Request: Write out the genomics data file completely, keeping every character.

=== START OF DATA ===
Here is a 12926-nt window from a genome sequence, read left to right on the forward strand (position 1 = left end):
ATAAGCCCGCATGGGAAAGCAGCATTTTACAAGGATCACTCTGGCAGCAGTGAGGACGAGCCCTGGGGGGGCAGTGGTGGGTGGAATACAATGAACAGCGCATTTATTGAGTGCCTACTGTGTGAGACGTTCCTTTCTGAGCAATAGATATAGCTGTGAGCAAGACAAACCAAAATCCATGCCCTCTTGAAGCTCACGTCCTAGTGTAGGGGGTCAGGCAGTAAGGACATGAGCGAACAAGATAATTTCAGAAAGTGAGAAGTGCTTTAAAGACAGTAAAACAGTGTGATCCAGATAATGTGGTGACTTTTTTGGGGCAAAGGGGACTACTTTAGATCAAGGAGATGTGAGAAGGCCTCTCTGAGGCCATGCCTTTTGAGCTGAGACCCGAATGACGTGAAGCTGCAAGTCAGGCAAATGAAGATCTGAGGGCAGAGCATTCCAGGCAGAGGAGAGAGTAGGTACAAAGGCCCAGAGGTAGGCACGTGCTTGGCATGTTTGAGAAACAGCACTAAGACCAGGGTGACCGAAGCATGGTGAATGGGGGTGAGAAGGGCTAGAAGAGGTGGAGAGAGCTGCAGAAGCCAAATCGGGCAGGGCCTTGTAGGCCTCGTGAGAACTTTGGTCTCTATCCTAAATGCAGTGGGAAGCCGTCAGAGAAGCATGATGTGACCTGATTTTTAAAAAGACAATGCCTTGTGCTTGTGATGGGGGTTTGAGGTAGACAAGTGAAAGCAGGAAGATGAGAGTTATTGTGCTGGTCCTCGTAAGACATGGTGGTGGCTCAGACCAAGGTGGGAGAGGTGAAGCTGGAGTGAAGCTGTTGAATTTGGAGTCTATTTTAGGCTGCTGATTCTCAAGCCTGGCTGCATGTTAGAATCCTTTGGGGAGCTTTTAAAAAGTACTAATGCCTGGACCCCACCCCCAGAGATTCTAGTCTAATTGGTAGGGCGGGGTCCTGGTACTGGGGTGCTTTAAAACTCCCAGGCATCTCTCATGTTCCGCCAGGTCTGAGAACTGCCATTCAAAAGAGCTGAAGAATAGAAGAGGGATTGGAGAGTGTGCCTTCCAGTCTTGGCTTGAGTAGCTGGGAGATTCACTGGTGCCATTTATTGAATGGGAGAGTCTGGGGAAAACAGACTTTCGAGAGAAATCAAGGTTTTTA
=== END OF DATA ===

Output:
Here is a 12926-nt window from a genome sequence, read left to right on the forward strand (position 1 = left end):
ATAAGCCCGCATGGGAAAGCAGCATTTTACAAGGATCACTCTGGCAGCAGTGAGGACGAGCCCTGGGGGGGCAGTGGTGGGTGGAATACAATGAACAGCGCATTTATTGAGTGCCTACTGTGTGAGACGTTCCTTTCTGAGCAATAGATATAGCTGTGAGCAAGACAAACCAAAATCCATGCCCTCTTGAAGCTCACGTCCTAGTGTAGGGGGTCAGGCAGTAAGGACATGAGCGAACAAGATAATTTCAGAAAGTGAGAAGTGCTTTAAAGACAGTAAAACAGTGTGATCCAGATAATGTGGTGACTTTTTTGGGGCAAAGGGGACTACTTTAGATCAAGGAGATGTGAGAAGGCCTCTCTGAGGCCATGCCTTTTGAGCTGAGACCCGAATGACGTGAAGCTGCAAGTCAGGCAAATGAAGATCTGAGGGCAGAGCATTCCAGGCAGAGGAGAGAGTAGGTACAAAGGCCCAGAGGTAGGCACGTGCTTGGCATGTTTGAGAAACAGCACTAAGACCAGGGTGACCGAAGCATGGTGAATGGGGGTGAGAAGGGCTAGAAGAGGTGGAGAGAGCTGCAGAAGCCAAATCGGGCAGGGCCTTGTAGGCCTCGTGAGAACTTTGGTCTCTATCCTAAATGCAGTGGGAAGCCGTCAGAGAAGCATGATGTGACCTGATTTTTAAAAAGACAATGCCTTGTGCTTGTGATGGGGGTTTGAGGTAGACAAGTGAAAGCAGGAAGATGAGAGTTATTGTGCTGGTCCTCGTAAGACATGGTGGTGGCTCAGACCAAGGTGGGAGAGGTGAAGCTGGAGTGAAGCTGTTGAATTTGGAGTCTATTTTAGGCTGCTGATTCTCAAGCCTGGCTGCATGTTAGAATCCTTTGGGGAGCTTTTAAAAAGTACTAATGCCTGGACCCCACCCCCAGAGATTCTAGTCTAATTGGTAGGGCGGGGTCCTGGTACTGGGGTGCTTTAAAACTCCCAGGCATCTCTCATGTTCCGCCAGGTCTGAGAACTGCCATTCAAAAGAGCTGAAGAATAGAAGAGGGATTGGAGAGTGTGCCTTCCAGTCTTGGCTTGAGTAGCTGGGAGATTCACTGGTGCCATTTATTGAATGGGAGAGTCTGGGGAAAACAGACTTTCGAGAGAAATCAAGGTTTTTA